The Marlboro Man was a fictional character who appeared in several advertising campaigns for the Philip Morris Corporation. His ads ran on television from 1964 through 1999, effectively entering the collective conscience of the American people for generations. Philip Morris is one of the largest tobacco producing companies in the world, and the corporation used the Marlboro Man with great success over the years.
The Marlboro Man was a strong, rugged-looking man who rode a mighty horse, and traveled throughout the country promoting tobacco products. He appeared in television, radio, print, and billboard ads for decades. When the United States Surgeon General deemed tobacco smoke as unhealthy in the 1960s, the beginning of the end for the Marlboro Man had begun. The Surgeon General began an anti-smoking campaign by requiring all cigarette companies to place its warning label on each package sold in the country. The warning included the wording that "Tobacco smoke can cause lung cancer." Soon the pressure was on the tobacco companies to curb their advertising campaigns.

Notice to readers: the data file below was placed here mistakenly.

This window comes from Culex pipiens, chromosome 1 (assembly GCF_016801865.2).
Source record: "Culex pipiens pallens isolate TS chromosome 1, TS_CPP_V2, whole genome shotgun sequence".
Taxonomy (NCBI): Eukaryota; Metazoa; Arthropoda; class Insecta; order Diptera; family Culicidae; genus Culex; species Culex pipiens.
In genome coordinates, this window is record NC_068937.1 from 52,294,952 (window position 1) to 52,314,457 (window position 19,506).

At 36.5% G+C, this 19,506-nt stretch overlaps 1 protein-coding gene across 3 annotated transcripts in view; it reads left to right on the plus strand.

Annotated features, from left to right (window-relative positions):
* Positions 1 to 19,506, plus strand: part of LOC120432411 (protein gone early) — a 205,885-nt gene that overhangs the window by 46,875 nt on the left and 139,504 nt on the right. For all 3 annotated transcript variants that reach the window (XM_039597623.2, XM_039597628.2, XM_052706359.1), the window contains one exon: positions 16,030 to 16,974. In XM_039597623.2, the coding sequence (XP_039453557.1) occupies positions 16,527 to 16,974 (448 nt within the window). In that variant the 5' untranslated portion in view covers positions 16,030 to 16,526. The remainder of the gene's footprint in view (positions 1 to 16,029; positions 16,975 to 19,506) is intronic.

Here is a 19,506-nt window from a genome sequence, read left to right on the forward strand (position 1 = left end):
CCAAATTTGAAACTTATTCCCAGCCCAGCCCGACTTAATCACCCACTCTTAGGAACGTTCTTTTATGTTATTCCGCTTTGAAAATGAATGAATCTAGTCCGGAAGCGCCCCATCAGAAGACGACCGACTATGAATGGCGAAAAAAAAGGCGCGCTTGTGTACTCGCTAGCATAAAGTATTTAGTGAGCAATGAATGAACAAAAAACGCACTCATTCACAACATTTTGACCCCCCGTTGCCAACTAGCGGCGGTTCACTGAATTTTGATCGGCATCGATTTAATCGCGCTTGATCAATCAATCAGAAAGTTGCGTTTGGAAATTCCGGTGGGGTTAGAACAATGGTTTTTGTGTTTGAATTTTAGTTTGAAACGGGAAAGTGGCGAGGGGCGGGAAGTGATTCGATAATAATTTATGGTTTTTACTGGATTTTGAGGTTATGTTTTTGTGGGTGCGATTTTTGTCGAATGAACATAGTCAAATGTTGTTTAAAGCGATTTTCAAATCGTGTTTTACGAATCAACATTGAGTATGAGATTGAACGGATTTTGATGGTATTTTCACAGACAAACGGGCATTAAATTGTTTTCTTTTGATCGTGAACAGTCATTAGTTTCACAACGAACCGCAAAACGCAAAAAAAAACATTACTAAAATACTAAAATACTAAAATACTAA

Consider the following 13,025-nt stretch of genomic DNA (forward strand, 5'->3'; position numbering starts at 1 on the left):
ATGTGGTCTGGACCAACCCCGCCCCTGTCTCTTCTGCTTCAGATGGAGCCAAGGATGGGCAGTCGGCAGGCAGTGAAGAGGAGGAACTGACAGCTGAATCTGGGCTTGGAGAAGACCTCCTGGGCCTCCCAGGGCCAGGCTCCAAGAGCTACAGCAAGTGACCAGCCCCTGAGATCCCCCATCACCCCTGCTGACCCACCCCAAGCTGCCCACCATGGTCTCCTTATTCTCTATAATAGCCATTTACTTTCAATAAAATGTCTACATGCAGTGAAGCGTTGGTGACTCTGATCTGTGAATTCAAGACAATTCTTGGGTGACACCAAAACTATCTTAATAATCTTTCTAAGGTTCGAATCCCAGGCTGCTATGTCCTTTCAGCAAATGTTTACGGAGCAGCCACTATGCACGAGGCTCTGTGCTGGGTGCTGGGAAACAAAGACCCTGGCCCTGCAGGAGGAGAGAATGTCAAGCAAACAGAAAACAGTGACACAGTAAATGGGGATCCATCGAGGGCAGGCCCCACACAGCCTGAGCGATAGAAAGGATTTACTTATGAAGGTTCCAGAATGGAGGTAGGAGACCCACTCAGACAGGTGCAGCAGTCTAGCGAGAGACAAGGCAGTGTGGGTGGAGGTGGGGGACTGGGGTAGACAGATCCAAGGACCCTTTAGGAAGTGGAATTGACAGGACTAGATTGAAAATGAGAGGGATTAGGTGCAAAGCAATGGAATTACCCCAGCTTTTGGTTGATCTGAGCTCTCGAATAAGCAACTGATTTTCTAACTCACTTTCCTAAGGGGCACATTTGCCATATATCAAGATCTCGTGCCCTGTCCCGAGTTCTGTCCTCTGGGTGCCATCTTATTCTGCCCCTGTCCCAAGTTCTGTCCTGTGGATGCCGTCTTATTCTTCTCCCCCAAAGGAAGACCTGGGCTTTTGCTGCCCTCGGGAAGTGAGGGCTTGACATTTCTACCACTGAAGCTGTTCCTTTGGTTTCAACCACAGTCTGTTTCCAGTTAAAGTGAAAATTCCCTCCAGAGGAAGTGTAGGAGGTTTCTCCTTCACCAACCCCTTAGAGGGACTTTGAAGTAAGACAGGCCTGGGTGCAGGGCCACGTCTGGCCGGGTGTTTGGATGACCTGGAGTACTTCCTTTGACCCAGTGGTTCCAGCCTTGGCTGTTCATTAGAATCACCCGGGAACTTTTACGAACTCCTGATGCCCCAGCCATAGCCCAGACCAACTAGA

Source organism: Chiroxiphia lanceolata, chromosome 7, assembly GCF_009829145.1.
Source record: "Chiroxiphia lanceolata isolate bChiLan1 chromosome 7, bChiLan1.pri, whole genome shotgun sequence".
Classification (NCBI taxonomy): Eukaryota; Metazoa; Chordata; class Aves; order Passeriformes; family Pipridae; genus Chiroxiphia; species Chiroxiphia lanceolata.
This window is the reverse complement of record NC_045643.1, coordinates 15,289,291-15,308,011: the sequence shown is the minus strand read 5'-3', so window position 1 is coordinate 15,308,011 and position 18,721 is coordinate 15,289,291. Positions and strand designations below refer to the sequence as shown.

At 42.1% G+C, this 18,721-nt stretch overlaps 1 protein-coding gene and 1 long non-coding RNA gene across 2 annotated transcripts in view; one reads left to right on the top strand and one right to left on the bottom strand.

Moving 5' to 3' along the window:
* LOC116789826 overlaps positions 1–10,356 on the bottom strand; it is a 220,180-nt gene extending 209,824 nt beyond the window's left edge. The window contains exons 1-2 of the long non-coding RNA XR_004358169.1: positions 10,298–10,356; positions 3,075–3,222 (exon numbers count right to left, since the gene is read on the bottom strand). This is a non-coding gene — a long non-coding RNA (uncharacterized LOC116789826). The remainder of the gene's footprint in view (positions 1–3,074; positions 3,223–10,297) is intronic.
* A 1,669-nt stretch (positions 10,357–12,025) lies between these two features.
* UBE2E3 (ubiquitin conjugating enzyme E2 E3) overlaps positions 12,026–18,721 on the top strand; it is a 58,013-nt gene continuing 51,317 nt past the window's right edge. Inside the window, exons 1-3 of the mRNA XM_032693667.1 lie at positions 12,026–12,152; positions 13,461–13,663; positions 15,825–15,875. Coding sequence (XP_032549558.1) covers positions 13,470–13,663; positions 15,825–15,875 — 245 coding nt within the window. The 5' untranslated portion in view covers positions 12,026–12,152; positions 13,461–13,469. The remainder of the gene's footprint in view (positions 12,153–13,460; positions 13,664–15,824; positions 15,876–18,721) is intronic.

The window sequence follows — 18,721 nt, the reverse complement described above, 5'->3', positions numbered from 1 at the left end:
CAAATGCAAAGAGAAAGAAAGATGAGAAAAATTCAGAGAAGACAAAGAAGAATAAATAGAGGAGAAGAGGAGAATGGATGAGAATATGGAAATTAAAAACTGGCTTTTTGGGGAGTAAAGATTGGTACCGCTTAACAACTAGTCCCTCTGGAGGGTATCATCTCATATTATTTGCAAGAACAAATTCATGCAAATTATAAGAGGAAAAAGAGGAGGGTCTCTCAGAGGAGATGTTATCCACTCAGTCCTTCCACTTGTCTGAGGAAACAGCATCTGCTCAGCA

In 1955, tobacco sales reached $15 billion in the United States alone. After the Marlboro Man was introduced to the American public, that total reached $20 billion. This increase was largely based on the Marlboro Man campaign. The company also started an advertising scheme by offering genuine Marlboro Man gear for sale. These commodities were of high quality that appealed to the outdoor type of person. The gear ranged from camping equipment, hats, to outdoor clothing. It was very successful in its time. This success came at a great expense though. Four men who portrayed the Marlboro Man died of lung cancer, earning Marlboro cigarettes as the cowboy killer. The Marlboro Man is still popular in some parts of Europe and Japan, where smoking is still in vogue.